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Carretero González, Margarita: "Sympathy for the Devil. The Hero is a Terrorist in V for Vendetta." In: Nancy Billias (Hrsg.): Promoting and Producing Evil. (At the Interface, Probing the Boundaries, 63.) Amsterdam [etc.]: Rodopi, 2010, S. 207–218. 
Added by: joachim (06 Apr 2014 11:16:31 UTC)   Last edited by: joachim (06 Apr 2014 13:53:29 UTC)
Resource type: Book Article
Languages: englisch
BibTeX citation key: CarreteroGonzlez2010
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Categories: General
Keywords: "V for Vendetta", Adaption, Comic-Verfilmung, Großbritannien, Lloyd. David, Moore. Alan, Religion, Terrorismus
Creators: Billias, Carretero González
Publisher: Rodopi (Amsterdam [etc.])
Collection: Promoting and Producing Evil
Views: 3/180
Views index: 5%
Popularity index: 1.25%
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Abstract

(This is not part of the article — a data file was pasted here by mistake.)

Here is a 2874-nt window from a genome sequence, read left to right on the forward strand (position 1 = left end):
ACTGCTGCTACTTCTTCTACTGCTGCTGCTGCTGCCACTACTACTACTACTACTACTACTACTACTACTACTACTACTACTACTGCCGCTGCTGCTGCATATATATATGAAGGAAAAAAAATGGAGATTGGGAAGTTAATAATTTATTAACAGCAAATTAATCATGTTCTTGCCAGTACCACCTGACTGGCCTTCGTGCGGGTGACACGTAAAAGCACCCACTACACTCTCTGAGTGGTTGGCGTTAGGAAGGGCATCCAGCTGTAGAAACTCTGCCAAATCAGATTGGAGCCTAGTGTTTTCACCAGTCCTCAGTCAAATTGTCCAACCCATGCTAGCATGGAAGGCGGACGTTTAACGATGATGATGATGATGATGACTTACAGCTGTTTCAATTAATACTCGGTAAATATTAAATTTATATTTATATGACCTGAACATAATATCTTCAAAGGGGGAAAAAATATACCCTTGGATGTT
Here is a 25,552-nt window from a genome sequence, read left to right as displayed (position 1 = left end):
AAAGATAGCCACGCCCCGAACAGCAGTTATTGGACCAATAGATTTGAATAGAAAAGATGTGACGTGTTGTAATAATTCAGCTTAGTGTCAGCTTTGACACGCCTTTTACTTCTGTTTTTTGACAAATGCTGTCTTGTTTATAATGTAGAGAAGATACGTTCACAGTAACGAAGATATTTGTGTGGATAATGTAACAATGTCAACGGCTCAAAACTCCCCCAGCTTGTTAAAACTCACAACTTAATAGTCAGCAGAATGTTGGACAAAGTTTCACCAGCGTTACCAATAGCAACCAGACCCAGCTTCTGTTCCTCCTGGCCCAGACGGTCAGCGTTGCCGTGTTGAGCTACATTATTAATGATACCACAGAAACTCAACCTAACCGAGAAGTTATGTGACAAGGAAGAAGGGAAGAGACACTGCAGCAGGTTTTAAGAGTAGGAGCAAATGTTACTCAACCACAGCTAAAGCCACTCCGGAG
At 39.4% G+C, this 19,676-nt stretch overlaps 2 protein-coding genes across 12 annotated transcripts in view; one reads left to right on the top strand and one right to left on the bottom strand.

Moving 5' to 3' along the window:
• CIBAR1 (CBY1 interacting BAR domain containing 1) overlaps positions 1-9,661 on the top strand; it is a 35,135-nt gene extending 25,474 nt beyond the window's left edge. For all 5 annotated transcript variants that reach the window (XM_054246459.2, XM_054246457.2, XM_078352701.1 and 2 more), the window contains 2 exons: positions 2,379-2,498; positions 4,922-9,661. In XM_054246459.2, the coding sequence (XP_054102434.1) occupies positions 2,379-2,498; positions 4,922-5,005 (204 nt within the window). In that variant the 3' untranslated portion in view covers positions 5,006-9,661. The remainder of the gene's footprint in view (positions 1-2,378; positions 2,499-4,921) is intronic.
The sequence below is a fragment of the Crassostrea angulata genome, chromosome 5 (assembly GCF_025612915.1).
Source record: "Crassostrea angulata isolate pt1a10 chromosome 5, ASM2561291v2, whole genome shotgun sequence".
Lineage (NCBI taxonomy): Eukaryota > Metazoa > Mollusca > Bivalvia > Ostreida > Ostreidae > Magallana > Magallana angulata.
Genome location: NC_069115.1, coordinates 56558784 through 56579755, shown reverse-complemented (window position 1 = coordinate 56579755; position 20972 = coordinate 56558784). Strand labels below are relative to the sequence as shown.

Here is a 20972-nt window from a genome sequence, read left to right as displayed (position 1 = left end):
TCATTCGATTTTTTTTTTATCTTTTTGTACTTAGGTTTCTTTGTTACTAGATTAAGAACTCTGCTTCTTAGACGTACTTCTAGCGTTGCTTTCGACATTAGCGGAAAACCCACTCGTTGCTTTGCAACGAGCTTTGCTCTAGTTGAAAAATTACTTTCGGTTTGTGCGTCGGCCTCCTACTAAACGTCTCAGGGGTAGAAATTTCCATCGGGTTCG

Based on the comic book series published in the eighties, co-authored by Alan Moore and David Lloyd, V for Vendetta did not go unnoticed when it was released on spring 2006. Whether we take the view that the film constitutes an apology for terrorism or that it offers a warning about the shape of things to come, this political thriller cannot leave the post- 9/11, 3/11, 7/7 viewer indifferent, even if the central theme of the story revolves around the old tale of coldly served revenge. In this paper I will be looking at the way V for Vendetta problematises such a sensitive issue as terrorism in a dystopian setting that, however exaggerated, bears striking similarities with our world at the beginning of the 21st century, where fear of terror is impelling governments to take drastic measures to increase safety, while jeopardizing freedom and, on some occasions, even trespassing basic human rights. The story is not new: Zamyatin, Huxley and Orwell are among those who warned us about the dangers of totalitarian regimes; their heroes, however, were only victims of the system, not terrorists who actively fought against it. V’s intentions are honourable, directed to give the power back to the people, but he is moved by a personal vendetta that prevents us from agreeing with some of his methods, especially when they involve the deaths of people who, like him, are just victims. The paper will deal with the way the film’s structure invites the characters – and the viewer – to establish a dialogical relationship with the other, while launching a series of questions, which are left for the spectator to answer.
  
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